Fade - Light L3 Ethernet protocol for transmission of data from FPGA to embedded PC :: Overview

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Name: fade_ether_protocol
Created: Dec 14, 2012
Updated: Sep 11, 2015
SVN Updated: Jan 22, 2017
SVN: Browse
Latest version: download
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Other project properties

Category: Communication controller
Language: VHDL
Development status: Beta
Additional info: FPGA proven
WishBone Compliant: No
License: Others


This project implements the simple and light protocol for transmission of data from low resources FPGA connected to the Ethernet PHY and an embedded system running Linux OS. The main goal was to assure the reliable transmission over unreliable Ethernet link without need to buffer significant amount of data in the FPGA. This created a need to obtain possibly early acknowledgment of received packets from the embedded system, and therefore the protocol had to be implemented in layer 3.
The Ethernet type 0xfade was used (unregistered, but as this protocol should be used only in a small private networks, without routers, with switches only, it should not be a problem).
We assume, that the FPGA is capable to store one "set" of packets (in the example design length of this set is equal to 32). To start the transmission, receiver sends the "start transmission" packet:

TGT,SRC,0xfade,0x0001,pad to 64 bytes

After reception of the "start transmission" packet, the transmitter (FPGA) starts to send the data packets:

TGT,SRC,0xfade,0xa5a5,set & packet number, delay, 1024 bytes of data

After reception of the correct data packet, the receiver sends the "acknowledge" packet:

TGT,SRC,0xfade,0x0003,set & packet number, pad to 64 bytes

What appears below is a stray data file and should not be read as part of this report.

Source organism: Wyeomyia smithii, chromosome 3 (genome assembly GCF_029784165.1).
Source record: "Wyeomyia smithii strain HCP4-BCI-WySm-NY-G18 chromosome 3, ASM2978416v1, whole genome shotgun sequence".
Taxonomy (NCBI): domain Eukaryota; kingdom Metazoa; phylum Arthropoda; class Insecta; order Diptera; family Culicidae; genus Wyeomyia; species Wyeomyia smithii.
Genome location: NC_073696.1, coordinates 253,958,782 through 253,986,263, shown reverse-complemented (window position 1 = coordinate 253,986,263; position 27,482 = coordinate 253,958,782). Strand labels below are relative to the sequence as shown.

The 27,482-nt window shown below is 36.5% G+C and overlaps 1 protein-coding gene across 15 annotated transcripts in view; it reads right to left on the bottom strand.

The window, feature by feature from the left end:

Another packet may be used to request immediate stop of transmission:

TGT,SRC,0xfade,0x0005, pad to 64 bytes

When first packets from the current set buffered in FPGA are transmitted and acknowledged, they may be replaced with the packets from the next set - the current state of transmission is stored in desc_memory in the desc_manager entity.

When particular packet is not acknowledged, it is transmitted once again. In current example design each packet has simple attributes:
  1. set number
  2. valid (ready to be sent)
  3. sent (has been sent at least once - used for delay adaptation)
  4. confirmed (reception has been confirmed, packet may be replaced with the same packet from the next set)
List of packets is cyclically browsed to move the "head" and "tail" pointers.
If the data packets are sent too quickly, the acknowledge packets from the embedded system are received too late, and the packet is retransmitted before acknowledge arrives. The same may occur if the embedded system is overloaded with packets from different slaves and drops some packets.
Therefore paradoxically resending of packets as soon as possible does not provide the maximal throughput, and a delay between packets must be introduced.
Of course if this delay is too big, the transmission also slows down. To find the optimal delay, I have implemented a simple adaptive algorithm based on analysis of the ratio between number of all sent packets and of retransmitted packets: Nretr/Nall
If the data packets are sent too quickly, the ratio of Nretr/Nall increases indicating, that the delay should be higher.